Let $C \subset \mathbb{R}^{n}$ be a closed convex cone. If one wants to know whether the linear map $T:\mathbb{R}^{n} \to\mathbb{R}^m$ sends the closed set $C$ to another closed one, $T(C)$, it is needed to prove that $\text{ker } T + C$ is closed.

My concern turns into to know whether there exist good examples of cones, other than polyhedral cones, that are mapped to closed sets by any linear map. Hence, the question is reduced to:

There exist a closed convex cone $C$, different from any polyhedral cone, such that, for every vector subspace $V$, $V+C$ is closed?

The article On the closedness of the linear image of a closed convex cone almost answers my question. If one can find an enlightening example of cone $C$ satisfying the condition (SUM-WE) for every subspace, my example is constructed.

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    $\begingroup$ Since the linked article is behind a paywall it might be useful to formulate explicitely the SUM-WE condition. $\endgroup$ May 25 at 7:26
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    $\begingroup$ A copy of this article is available at the homepage of the author: gaborpataki.web.unc.edu/wp-content/uploads/sites/14119/2018/07/… $\endgroup$
    – gerw
    May 25 at 9:48
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    $\begingroup$ The fact that a closed convex cone is polyhedral iff all its projections are closed (which is essentially your question) was proved in 1957 in H.Mirkil, "New characterizations of polyhedral cones". See also the 1959 paper by V.Klee, "Some characterizations of convex polyhedra". $\endgroup$ May 25 at 13:53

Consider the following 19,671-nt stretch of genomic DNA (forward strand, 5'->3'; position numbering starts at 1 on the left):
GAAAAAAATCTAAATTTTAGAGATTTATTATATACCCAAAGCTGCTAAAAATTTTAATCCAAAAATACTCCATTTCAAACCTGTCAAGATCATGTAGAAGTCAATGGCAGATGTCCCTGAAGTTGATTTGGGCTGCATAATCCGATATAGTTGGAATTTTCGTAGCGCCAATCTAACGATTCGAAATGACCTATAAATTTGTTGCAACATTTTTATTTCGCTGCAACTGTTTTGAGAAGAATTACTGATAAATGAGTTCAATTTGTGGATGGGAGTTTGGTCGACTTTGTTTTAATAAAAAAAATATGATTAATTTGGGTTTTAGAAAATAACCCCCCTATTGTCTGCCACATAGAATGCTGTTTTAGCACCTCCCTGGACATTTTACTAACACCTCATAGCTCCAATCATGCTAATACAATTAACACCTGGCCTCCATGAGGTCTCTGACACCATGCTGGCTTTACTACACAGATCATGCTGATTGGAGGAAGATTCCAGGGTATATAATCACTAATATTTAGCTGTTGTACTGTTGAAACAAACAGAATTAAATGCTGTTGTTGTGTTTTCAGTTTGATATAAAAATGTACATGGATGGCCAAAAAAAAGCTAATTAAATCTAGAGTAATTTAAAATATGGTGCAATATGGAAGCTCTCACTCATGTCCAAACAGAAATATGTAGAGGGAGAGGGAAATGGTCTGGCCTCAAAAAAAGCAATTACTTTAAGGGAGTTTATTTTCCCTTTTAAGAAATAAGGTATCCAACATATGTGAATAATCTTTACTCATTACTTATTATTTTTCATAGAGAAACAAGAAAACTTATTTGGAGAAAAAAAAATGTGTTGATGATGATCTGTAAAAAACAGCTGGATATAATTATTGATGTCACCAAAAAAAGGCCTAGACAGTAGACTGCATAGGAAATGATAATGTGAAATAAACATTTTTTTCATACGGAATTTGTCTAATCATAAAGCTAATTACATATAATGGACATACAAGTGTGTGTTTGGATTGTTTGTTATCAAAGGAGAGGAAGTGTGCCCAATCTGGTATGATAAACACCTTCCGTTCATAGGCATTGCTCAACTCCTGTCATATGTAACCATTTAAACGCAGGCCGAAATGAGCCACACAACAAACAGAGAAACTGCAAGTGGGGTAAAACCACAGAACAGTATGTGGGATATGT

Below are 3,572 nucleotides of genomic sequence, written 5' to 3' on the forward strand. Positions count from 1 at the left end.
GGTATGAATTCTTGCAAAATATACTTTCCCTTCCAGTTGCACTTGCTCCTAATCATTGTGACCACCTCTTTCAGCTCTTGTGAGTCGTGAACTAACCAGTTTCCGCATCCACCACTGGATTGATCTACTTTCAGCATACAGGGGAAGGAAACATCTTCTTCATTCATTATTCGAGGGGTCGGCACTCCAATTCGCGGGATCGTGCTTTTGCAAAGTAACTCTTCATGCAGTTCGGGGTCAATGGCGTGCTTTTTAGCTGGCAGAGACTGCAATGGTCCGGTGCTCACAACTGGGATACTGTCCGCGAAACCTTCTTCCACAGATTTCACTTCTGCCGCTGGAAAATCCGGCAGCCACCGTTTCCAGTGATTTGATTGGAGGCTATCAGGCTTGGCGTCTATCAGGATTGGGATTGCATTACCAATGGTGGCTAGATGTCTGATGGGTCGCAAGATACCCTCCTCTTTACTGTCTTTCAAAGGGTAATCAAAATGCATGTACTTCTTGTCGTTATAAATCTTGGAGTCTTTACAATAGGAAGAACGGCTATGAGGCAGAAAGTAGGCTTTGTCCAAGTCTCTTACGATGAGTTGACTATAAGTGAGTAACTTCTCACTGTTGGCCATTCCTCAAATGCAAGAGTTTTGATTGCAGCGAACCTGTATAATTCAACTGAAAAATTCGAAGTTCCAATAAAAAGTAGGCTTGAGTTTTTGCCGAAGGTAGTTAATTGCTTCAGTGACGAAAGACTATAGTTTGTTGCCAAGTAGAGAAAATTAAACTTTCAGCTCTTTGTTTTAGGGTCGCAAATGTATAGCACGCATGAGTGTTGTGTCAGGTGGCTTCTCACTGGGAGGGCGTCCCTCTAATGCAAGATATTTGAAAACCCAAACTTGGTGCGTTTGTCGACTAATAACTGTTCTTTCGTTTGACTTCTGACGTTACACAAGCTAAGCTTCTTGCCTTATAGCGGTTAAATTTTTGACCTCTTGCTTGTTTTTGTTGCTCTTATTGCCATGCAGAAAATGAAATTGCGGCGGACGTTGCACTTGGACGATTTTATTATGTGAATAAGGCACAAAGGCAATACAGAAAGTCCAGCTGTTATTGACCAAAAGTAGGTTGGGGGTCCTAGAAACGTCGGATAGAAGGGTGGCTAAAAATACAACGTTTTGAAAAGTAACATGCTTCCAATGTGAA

• $\begingroup$ @GuillaumeAubrun, there is a question by a student who heard one of your talks, something about a cone in $\mathbb R^3$ with a dense set of planar cross sections. math.stackexchange.com/questions/4469943/… Is there a standard reference for this sort of thing? $\endgroup$
    – Will Jagy
    Jun 10 at 21:40
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    $\begingroup$ I don't know of reference but had wrote up a note about this math.univ-lyon1.fr/homes-www/aubrun/recherche/… $\endgroup$ Jun 11 at 5:28

1 Answer 1


The radial cone of $C$ is defined via $$ \mathcal R_C(x) := \bigcup_{\lambda > 0} \lambda ( C - x)$$ for all $x \in C$ and we can show $$ \mathcal R_C(x) = C + \operatorname{span}(x), $$ since $C$ is a cone. By assumption $\mathcal R_C(x)$ is closed for all $x \in C$, since $\operatorname{span}(x)$ is a subspace. But now, Proposition 2 of Duality of linear conic problems by Shapiro and Nemirovski implies that $C$ is a polyhedral cone.

  • $\begingroup$ Holly mother of god! In the foundations of my pure being, and in my full essence, this is a completely unexpected result. God! That was unexpected! I was trully not hoping to find a "new" characterization of polyedral cones. $\endgroup$ May 25 at 12:46

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